Jenn Beening is the social media planner for San Diego Zoo Global. Read her previous post, How to Grow a Water-Smart Landscape.

3

11 Animals Who Realized They Left The Stove On

Let’s be real. We’ve all done it and we all know the feeling. It’s a bit like…

On no…

No…

Seriously?

Wait, did I? Let me back track…

I did. Gah!

I can’t believe it.

 

How COULD I?!

Again!?

When am I going to learn?

I’m starting to panic.

Wait, it’s going to be ok. No need to freak out. But I’m still a little mad at myself.

Matt Steele is senior social media planner for San Diego Zoo Global. Read his previous post, “Ugly” Animals Need Love Too.

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“Ugly” Animals Need Love Too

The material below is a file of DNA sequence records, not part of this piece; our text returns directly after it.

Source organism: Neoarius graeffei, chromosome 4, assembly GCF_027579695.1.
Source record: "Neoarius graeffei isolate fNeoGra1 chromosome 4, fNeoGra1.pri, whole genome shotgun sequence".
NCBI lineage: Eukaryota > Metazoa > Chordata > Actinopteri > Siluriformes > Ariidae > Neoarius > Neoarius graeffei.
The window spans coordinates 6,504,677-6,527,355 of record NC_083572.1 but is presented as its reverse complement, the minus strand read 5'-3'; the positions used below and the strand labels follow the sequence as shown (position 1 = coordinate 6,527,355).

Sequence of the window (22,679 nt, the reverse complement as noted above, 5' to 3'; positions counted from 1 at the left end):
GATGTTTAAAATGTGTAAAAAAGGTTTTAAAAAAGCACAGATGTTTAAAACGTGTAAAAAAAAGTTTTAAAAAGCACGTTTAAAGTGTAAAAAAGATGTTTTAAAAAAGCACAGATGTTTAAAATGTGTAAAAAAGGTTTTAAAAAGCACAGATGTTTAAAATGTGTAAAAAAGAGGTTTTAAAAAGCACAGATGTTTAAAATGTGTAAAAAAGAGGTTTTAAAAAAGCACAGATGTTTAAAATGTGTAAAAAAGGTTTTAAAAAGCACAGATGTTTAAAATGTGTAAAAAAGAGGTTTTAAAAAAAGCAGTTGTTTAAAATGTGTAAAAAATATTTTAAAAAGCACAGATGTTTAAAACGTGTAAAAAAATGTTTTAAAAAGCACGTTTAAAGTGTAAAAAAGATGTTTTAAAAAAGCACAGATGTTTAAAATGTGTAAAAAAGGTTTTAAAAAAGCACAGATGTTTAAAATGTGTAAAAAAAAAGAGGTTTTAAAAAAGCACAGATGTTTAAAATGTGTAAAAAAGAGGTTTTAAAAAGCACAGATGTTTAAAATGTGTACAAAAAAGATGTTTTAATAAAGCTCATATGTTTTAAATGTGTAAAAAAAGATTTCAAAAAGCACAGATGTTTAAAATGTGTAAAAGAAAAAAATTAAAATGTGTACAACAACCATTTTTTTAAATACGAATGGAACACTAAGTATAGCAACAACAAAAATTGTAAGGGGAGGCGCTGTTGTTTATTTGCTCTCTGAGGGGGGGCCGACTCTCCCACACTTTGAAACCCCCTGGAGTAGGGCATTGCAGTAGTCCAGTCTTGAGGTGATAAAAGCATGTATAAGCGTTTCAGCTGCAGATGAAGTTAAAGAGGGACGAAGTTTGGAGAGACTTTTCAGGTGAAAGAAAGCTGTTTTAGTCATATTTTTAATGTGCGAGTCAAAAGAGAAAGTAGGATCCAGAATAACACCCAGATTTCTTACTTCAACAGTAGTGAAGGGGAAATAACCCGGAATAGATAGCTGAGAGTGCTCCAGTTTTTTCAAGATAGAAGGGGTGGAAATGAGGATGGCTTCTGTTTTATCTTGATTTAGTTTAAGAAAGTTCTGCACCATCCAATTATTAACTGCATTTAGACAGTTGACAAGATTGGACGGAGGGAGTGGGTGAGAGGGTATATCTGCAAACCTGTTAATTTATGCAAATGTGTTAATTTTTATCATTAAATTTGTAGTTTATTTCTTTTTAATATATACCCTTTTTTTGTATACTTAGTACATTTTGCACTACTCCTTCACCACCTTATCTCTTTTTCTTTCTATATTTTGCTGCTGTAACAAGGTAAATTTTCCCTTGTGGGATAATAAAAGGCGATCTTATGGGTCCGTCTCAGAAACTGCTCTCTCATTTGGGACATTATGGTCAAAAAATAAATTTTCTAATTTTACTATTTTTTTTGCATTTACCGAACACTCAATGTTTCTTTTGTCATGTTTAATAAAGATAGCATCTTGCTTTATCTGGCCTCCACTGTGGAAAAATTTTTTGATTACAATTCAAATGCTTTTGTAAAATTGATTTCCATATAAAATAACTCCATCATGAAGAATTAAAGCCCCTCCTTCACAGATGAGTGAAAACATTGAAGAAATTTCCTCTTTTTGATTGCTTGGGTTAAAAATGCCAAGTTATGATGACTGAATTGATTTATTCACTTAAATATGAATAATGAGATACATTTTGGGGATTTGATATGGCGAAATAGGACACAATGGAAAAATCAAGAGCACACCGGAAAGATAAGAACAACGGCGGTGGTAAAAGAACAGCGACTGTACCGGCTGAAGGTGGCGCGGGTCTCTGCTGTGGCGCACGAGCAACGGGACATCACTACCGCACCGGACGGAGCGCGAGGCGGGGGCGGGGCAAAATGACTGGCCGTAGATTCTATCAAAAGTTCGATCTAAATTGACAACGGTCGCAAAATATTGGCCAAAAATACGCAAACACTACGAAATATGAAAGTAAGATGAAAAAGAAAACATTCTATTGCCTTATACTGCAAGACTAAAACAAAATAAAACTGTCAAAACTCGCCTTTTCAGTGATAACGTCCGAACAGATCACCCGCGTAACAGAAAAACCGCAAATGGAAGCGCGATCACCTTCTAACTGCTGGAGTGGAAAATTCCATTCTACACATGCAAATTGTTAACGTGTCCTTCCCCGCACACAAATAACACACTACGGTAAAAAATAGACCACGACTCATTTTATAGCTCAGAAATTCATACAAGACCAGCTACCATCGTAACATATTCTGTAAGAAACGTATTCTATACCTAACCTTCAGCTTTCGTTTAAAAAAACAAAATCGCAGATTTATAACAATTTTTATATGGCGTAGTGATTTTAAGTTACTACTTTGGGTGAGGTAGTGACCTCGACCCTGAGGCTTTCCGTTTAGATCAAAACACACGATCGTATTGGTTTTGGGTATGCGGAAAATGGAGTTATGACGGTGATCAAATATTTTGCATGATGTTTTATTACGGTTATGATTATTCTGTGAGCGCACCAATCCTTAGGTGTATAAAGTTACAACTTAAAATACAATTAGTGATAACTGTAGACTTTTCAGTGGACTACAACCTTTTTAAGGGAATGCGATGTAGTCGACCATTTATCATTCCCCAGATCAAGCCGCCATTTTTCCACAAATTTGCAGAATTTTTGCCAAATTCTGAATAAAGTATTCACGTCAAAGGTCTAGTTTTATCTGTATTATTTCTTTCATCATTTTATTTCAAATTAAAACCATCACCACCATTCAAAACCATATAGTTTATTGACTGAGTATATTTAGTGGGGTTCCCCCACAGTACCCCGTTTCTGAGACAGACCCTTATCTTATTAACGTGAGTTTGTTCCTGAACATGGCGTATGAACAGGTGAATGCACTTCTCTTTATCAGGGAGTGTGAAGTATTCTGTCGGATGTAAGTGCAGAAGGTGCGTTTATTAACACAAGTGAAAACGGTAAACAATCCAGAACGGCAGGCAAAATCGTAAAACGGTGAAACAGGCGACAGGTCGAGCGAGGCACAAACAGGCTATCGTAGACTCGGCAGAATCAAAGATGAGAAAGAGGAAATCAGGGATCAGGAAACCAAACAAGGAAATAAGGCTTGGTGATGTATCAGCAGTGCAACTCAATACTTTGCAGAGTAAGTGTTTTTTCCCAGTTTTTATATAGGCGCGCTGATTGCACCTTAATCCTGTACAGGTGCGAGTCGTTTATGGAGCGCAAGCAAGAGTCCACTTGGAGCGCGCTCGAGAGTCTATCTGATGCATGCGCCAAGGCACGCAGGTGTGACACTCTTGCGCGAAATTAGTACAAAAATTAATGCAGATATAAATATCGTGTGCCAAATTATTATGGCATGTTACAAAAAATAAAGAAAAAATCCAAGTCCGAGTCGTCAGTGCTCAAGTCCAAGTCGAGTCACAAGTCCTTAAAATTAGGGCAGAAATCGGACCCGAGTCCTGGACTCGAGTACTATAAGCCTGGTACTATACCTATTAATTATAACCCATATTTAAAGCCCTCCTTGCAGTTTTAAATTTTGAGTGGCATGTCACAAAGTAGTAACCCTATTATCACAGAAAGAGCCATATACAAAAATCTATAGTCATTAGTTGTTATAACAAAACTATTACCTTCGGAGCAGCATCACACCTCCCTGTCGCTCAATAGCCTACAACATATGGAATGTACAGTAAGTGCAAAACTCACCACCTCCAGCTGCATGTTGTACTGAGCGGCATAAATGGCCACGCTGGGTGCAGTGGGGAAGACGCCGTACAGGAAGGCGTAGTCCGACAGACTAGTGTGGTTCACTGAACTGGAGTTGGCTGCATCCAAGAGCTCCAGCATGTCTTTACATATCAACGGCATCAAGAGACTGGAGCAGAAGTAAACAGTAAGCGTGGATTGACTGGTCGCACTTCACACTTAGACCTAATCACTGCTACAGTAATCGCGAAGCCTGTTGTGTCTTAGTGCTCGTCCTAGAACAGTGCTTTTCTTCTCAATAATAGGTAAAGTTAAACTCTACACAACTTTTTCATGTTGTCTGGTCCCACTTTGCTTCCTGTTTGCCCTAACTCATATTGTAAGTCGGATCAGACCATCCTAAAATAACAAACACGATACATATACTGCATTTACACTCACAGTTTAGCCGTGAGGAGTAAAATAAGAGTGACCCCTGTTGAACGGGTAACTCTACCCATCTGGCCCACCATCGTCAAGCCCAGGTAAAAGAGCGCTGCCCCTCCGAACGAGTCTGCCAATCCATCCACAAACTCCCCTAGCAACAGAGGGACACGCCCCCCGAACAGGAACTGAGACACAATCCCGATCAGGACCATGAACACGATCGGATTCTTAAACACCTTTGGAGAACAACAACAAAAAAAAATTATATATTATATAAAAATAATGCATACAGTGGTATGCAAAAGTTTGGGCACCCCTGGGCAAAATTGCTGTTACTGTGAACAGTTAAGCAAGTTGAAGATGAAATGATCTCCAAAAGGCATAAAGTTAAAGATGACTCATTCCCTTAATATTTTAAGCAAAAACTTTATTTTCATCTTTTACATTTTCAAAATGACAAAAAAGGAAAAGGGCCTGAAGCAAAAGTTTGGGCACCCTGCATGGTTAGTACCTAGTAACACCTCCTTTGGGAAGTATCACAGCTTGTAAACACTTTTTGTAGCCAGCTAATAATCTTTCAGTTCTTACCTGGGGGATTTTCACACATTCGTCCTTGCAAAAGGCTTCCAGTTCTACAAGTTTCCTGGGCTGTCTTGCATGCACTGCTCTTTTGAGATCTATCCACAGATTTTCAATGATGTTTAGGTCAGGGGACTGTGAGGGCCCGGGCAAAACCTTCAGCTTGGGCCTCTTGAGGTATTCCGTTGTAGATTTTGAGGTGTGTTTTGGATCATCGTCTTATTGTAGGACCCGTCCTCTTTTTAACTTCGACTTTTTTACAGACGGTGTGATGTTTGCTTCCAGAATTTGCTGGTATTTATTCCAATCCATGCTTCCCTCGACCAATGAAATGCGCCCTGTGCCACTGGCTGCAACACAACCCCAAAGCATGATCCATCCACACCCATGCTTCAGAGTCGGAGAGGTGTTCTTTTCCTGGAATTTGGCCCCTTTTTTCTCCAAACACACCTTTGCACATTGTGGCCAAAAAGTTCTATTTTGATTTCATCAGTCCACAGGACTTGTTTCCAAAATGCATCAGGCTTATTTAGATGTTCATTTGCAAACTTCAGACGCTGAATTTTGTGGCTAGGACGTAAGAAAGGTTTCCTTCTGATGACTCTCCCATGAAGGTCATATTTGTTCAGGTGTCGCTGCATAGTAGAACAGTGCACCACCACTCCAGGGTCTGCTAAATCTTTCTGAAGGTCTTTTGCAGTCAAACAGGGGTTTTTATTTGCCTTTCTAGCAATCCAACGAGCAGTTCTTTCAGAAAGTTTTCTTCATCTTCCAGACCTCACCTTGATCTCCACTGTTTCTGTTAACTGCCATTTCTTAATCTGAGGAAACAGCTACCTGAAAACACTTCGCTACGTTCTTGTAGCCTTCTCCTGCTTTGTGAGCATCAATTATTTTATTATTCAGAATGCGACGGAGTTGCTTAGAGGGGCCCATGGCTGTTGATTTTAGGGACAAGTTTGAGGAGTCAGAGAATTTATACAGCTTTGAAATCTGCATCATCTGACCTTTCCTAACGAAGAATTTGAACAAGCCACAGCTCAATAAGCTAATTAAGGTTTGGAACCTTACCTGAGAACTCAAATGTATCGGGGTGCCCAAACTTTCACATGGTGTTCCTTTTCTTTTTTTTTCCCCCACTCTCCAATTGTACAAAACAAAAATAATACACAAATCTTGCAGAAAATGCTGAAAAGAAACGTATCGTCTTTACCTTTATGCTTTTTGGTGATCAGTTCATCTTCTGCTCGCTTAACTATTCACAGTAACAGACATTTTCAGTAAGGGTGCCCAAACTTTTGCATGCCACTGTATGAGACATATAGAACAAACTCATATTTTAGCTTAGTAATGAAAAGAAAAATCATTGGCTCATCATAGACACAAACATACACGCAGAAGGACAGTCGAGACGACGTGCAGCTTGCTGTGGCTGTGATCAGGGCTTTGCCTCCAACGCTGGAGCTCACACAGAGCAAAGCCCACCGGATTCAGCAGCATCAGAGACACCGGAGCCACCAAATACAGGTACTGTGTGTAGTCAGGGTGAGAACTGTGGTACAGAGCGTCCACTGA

Part of our mission is to educate people that every single organism in an ecosystem is equally important to the health of the ecosystem. A critter’s place on the cute scale doesn’t correlate to actual environmental value. Sadly, it can be difficult to garner support for animals that are not perceived as “cute,” but we’re hoping to change that. These are just a few of the animals that are unfortunate victims of “cute bias” and need more love.

Vultures

Vultures, including the California condor, are nature’s clean-up crew. Their bald heads and permanent “scowls” don’t make people swoon, but the world would be a much dirtier place without them.

California condor

Reptiles

There are more than 6,500 known species of reptiles. They play varied, pivotal roles in their respective environments but are often vilified due to their appearance and unfair reputation. Reptiles are actually pretty awesome. They have been around forever, some have crazy long life spans, and some are fully independent at birth.

Caiman lizard

Caiman lizard

Arthropods